LONDON — Pomp met politics as Queen Elizabeth II donned a diamond-studded crown Wednesday to read out laws planned by Britain's new government, including more autonomy for Scotland and a referendum on whether to remain in the European Union.
It was the 62nd time the 89-year-old monarch has delivered the annual Queen's Speech, but this year's proposals have especially profound implications for the future of the United Kingdom she heads.
Prime Minister David Cameron's Conservative administration said it would "renegotiate the United Kingdom's relationship with the European Union" and hold an in or out referendum on membership by the end of 2017.
At home, it promised a "strong and lasting constitutional settlement" with major new powers for Scotland and — to a lesser extent — Wales.
The speech, delivered by the queen but written by the government, is the centerpiece of the ceremonial State Opening of Parliament. It follows a May 7 election that unexpectedly gave Cameron's center-right Conservatives a parliamentary majority — and with it the power to implement a political agenda without coalition compromises.
"This is the Queen's Speech for working people, from a one nation government that will bring our country together," Cameron told lawmakers in the House of Commons after the queen's address. He vowed to create "a country that backs those who work hard and do the right thing."
The speech promised laws to cut red tape for small businesses and freeze income and sales tax rates until 2020. There was also a right-to-buy plan to help thousands of tenants become homeowners.
The unemployed face a lower cap on benefits, while the government plans to make it harder for unionized workers to strike and to introduce new controls on immigration.
Cameron's "one nation" may well have looser bonds. Scotland is getting more powers to raise and spend taxes, fulfilling a promise made by Cameron before last year's Scottish independence referendum. Wales will also gain more autonomy, and there was a promise to reduce the say of Scottish lawmakers over policies that affect only England and Wales.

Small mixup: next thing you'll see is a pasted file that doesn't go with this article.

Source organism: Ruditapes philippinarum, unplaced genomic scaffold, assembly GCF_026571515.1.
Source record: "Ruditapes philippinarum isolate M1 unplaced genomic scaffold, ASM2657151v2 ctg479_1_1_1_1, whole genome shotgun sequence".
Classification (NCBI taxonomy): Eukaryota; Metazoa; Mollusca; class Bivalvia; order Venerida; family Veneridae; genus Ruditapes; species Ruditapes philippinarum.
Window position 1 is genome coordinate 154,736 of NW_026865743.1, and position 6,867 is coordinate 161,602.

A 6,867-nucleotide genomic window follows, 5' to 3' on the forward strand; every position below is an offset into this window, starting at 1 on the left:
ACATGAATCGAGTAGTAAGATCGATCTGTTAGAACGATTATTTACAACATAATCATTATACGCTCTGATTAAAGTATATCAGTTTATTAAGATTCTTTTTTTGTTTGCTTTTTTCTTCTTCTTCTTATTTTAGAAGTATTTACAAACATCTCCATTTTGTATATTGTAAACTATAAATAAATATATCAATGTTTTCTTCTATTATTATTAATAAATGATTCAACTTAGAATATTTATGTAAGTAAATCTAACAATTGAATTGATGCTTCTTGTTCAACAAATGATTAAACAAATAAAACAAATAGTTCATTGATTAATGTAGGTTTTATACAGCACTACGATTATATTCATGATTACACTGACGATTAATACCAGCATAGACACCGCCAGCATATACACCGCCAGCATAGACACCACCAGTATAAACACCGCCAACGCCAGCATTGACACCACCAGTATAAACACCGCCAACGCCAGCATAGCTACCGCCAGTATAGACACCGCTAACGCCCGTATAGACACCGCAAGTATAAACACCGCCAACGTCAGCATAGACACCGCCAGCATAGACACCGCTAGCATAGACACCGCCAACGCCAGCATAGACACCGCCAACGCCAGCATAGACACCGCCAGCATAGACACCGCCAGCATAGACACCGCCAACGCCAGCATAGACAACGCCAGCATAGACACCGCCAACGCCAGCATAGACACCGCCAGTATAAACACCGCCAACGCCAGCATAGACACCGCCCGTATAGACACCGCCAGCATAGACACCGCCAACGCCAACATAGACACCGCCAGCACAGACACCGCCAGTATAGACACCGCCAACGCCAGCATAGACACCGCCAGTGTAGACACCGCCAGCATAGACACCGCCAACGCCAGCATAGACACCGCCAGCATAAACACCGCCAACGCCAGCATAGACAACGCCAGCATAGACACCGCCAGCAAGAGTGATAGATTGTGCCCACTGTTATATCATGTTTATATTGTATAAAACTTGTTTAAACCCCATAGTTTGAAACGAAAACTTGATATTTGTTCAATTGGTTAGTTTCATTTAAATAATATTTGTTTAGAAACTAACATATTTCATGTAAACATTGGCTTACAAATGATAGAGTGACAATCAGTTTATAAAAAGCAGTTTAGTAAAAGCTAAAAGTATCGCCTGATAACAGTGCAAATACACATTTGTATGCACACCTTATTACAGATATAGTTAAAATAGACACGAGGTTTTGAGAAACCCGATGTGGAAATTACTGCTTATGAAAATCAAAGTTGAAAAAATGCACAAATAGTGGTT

Details of that plan, known as "English votes for English laws," are likely to prove contentious — one of several bills the government may struggle to pass with its majority of 12 seats in the 650-seat House of Commons.
New measures to limit extremist preachers' public activities could prove contentious. So could a plan to "modernize the law on communications data," reviving an attempt to broaden spies' surveillance powers that failed in the last term of Parliament.
And an election vow to replace the Human Rights Act — which has a European court as its top arbiter — with a British bill of rights was reduced to a promise of "proposals" rather than legislation. The plan is opposed by some Conservatives as well as opposition parties.
Labour Party leader Harriet Harman said that if the Conservatives "seek to undermine basic human rights, take us out of the European Convention (on Human Rights) or undermine our ability to stand up for human rights abroad, we will oppose them all the way."
The State Opening is an annual pageant steeped in symbolism of the historic power struggle between the monarchy and Parliament.
Since King Charles I tried to arrest members of the House of Commons in 1642 — and ended up deposed, tried and beheaded — the monarch has been barred from entering the Commons chamber.
As a result, the queen delivered her speech in the House of Lords — Parliament's unelected upper house — to a tightly packed audience of lawmakers in ordinary clothes and peers in red robes trimmed with ermine.
She sat on a gilded throne wearing the velvet parliamentary robe and the Imperial State Crown, encrusted with almost 3,000 diamonds.
Lawmakers were summoned from the House of Commons by Black Rod, a security official — but only complied after first slamming the door in his face to symbolize their independence.
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